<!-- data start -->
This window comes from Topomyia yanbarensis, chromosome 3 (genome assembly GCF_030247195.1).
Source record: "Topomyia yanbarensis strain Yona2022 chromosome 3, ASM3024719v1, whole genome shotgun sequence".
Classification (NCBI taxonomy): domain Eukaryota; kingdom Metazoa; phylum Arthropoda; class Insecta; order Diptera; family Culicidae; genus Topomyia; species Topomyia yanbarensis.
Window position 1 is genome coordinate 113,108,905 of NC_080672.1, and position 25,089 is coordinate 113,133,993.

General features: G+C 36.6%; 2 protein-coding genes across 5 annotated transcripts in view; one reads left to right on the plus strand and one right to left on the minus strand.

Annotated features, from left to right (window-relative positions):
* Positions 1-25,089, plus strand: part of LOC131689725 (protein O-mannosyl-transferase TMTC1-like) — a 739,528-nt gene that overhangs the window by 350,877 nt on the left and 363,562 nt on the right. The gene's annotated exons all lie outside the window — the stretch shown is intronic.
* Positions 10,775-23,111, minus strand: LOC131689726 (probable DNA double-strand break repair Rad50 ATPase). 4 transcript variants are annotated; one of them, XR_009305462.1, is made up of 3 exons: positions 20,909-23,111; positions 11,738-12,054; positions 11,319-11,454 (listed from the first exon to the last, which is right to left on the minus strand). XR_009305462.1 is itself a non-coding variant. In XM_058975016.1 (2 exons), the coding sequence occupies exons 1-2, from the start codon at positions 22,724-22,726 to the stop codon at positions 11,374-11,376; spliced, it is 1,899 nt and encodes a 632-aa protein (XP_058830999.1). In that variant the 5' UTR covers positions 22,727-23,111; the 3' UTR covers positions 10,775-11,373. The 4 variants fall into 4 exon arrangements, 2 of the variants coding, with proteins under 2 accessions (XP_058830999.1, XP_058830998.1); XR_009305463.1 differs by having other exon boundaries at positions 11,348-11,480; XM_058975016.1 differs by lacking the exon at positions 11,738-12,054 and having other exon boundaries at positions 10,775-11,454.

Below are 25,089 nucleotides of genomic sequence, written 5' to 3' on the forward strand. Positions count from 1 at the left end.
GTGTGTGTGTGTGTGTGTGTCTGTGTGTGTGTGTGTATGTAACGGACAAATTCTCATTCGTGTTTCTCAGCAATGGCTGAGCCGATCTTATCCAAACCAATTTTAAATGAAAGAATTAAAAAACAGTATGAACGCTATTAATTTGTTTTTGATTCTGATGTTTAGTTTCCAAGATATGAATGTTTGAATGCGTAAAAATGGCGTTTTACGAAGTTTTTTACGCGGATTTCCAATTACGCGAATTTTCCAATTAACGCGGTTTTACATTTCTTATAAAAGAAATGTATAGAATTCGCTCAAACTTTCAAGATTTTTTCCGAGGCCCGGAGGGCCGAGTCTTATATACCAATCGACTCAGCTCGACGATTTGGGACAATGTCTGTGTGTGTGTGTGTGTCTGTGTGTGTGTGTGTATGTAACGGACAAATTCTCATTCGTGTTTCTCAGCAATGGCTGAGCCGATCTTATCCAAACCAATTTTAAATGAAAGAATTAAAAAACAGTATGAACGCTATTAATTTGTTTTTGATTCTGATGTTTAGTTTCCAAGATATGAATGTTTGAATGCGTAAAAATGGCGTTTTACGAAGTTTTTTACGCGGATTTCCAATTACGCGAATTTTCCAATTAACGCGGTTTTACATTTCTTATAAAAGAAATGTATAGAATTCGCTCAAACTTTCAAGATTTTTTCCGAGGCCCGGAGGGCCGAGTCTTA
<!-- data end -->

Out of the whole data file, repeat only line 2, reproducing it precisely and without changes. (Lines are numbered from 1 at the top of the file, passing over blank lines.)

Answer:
Source record: "Topomyia yanbarensis strain Yona2022 chromosome 3, ASM3024719v1, whole genome shotgun sequence".